‘The Drop’: Acting of quiet brilliance by Hardy, Gandolfini

SHARE ‘The Drop’: Acting of quiet brilliance by Hardy, Gandolfini
SHARE ‘The Drop’: Acting of quiet brilliance by Hardy, Gandolfini

Tom Hardy (left) and James Gandolfini in “The Drop.” | FOX SEARCHLIGHT

With “The Drop” comes the late James Gandolfini’s final film role, and we should not be surprised if Mr. Gandolfini receives a posthumous Best Supporting Actor nomination for his quietly magnificent work as a Brooklyn bar owner and small-time crook still seething over his removal from his perceived throne of power nearly a decade earlier.

Gandolfini plays “Cousin Marv,” a former loan shark who used to own the tavern bearing his own name before he was shoved aside by Chechen mobsters and reduced to managing the place and accepting “drops,” aka envelopes thick with cash from crimes committed elsewhere.

As Marv’s actual cousin, his bartender Bob Saginowski (Tom Hardy) puts it, Marv thought he was a tough guy until some real tough guys moved in, and then “you flinched, and that was it.”

Directed with an understated, authentic touch by Michael Roskam and adapted by Dennis Lehane (“Mystic River”) from Lehane’s own short story, “The Drop” is filled with many such small, near-perfect moments where there’s so much more going on beyond the simple exchanges of dialogue. Even when Bob is bargaining with the pit bull puppy he rescued from a garbage can, it feels like a two-character scene carved right out of true life.

“The Drop” is the story of a neighborhood where just about everyone seems to be a criminal, a dockworker, a priest, a cop or a waitress, and there’s a lot of looking the other way when something goes wrong. It’s about the kind of closed-off neighborhood where burly guys wearing their coats inside the bar because it’s so friggin’ cold out are hoisting shots to the memory of a guy nicknamed “Glory Days” who walked out of the place 10 years ago and was never seen again. When Bob buys a round on the house, Marv is in the background, muttering about these guys still “getting free drinks off a corpse.”

But it’s not Marv at the center of “The Drop.” It’s Tom Hardy’s Bob, a quiet, almost gentlemanly lunk who lives in his late parents’ home (their funeral mass cards still prominently displayed) and speaks in a manner reminiscent of Stallone in the very first “Rocky.” And a la Rocky and Adrian, there’s even an awkward but touching possible romance with a shy girl named Nadia (Noomi Rapace from the original “Girl With the Dragon Tattoo”) — but like just about everyone in Bob’s life, Nadia might not be exactly what she appears to be.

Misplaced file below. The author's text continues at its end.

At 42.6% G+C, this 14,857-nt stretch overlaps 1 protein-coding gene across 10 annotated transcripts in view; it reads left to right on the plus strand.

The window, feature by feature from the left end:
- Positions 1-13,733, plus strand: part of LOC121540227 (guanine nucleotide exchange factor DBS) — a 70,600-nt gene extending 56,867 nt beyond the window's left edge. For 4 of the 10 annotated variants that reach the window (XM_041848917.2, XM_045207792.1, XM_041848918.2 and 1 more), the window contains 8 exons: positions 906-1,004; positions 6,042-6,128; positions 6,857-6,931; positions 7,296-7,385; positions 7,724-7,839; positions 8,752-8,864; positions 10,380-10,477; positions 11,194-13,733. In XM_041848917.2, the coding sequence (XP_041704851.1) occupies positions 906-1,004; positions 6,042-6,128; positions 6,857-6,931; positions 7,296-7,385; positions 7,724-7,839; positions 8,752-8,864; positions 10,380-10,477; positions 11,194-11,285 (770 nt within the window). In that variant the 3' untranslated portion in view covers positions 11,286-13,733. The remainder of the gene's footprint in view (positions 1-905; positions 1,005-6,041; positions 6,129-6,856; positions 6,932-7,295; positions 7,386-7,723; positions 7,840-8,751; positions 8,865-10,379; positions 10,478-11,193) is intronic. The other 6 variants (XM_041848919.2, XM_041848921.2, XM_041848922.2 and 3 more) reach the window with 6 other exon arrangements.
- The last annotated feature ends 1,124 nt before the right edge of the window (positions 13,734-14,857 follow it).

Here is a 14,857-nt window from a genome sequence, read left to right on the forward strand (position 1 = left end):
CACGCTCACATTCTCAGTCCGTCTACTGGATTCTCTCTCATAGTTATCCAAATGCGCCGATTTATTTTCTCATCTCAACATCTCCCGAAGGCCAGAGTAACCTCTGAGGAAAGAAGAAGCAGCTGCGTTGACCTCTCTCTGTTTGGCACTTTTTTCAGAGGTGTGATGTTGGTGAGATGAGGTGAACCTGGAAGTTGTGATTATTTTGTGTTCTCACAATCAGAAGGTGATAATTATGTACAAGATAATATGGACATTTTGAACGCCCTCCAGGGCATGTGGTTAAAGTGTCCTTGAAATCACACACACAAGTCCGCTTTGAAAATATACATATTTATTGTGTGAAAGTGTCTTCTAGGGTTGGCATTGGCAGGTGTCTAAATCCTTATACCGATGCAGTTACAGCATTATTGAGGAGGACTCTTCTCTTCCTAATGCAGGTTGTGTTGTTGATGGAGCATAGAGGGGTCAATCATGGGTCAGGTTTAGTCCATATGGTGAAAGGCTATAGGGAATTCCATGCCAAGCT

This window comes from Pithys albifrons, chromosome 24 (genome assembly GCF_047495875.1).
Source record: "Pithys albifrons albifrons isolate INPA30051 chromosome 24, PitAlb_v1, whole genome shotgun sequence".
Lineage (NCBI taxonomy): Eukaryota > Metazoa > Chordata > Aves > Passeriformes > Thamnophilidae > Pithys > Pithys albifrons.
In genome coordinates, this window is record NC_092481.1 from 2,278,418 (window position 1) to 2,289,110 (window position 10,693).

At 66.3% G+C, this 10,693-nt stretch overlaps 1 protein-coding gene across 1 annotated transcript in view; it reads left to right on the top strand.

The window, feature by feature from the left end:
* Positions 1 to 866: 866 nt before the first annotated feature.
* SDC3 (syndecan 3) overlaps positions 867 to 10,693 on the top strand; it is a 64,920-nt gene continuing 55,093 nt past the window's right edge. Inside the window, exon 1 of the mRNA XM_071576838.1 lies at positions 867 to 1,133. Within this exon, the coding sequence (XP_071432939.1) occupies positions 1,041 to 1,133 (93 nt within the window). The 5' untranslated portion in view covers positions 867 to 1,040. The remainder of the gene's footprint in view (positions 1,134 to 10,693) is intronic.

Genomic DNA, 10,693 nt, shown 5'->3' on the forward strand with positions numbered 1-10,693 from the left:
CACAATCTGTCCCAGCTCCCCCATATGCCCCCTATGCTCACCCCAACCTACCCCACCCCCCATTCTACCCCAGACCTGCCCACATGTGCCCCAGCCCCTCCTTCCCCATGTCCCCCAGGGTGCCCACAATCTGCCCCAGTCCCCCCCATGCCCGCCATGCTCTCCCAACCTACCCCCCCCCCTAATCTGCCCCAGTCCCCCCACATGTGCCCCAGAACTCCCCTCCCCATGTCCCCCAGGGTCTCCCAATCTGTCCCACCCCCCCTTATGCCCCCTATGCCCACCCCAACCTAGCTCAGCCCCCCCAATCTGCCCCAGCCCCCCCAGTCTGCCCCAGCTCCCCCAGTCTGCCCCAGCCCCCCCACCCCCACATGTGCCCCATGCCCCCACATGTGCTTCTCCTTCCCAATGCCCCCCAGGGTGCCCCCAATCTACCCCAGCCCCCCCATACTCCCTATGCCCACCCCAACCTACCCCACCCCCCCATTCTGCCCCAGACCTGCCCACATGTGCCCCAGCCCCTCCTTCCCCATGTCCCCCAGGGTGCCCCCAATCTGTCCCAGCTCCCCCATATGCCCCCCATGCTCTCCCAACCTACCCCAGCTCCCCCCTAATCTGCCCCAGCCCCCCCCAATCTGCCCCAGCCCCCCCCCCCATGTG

Tom Hardy tells Zwecker that James Gandolfini was ‘wickedly funny’

Tom Hardy, who gave a nomination-worthy performance of his own in “Locke” earlier this year, has the kind of presence you just can’t force on screen. Bob Saginowski doesn’t say much, he doesn’t seem to have any friends, and the barflies are greatly amused when they hear he might have a girlfriend — but he is not someone to be underestimated. Even though Cousin Marv is quick to put down Bob, he’s also quick to warn others to tread lightly in Bob’s presence. Whether he’s setting up Bob, looking after his younger cousin in his own gruff way or up to something else altogether is for you to discover.

Although there are a few scenes of bloodshed, “The Drop” is much more about the nature of violent men than the brief explosions of violence that can define an entire life. When Marv and Bob humble themselves in the presence of the Chechen mobster Chovka (Michael Aronov), when Bob negotiates ownership of the puppy he rescued with the dog’s legal owner (Matthias Schoenaerts), who beat the pup and terrorized Nadia, the tension is thick, even when the payoff is everyone just walking away (for the moment anyway).

We get a few too many shots of the whimpering puppy, which also seems to get bigger and then shrink in something of a continuity problem. And the religious symbolism feels borrowed with less than a subtle hand from early Scorsese.

But there’s so much to admire here. Gandolfini is playing a very different criminal from the mob boss Tony Soprano. This is a guy who overstates his former position of authority, and can’t get past his current post as a nobody managing a nothing bar that exists only as a front. Even when he’s bickering with his older sister (the great Ann Dowd, seen most recently on HBO’s “The Leftovers”) about whether he’s hungry or not, or debating with her what they should do about their father who’s on life support, Marv seems like he’s having another conversation in his head about something else that’s bothering him as well.

And if we’re having a conversation about the 10 best film actors in the world, Tom Hardy has made a very strong case this year about being a part of that discussion.

[s3r star=3.5/4]

Fox Searchlight presents a film directed by Michael Roskam and written by Dennis Lehane, based on his short story. Running time: 106 minutes. Rated R (for some strong violence and pervasive language). Opens Friday at local theaters.

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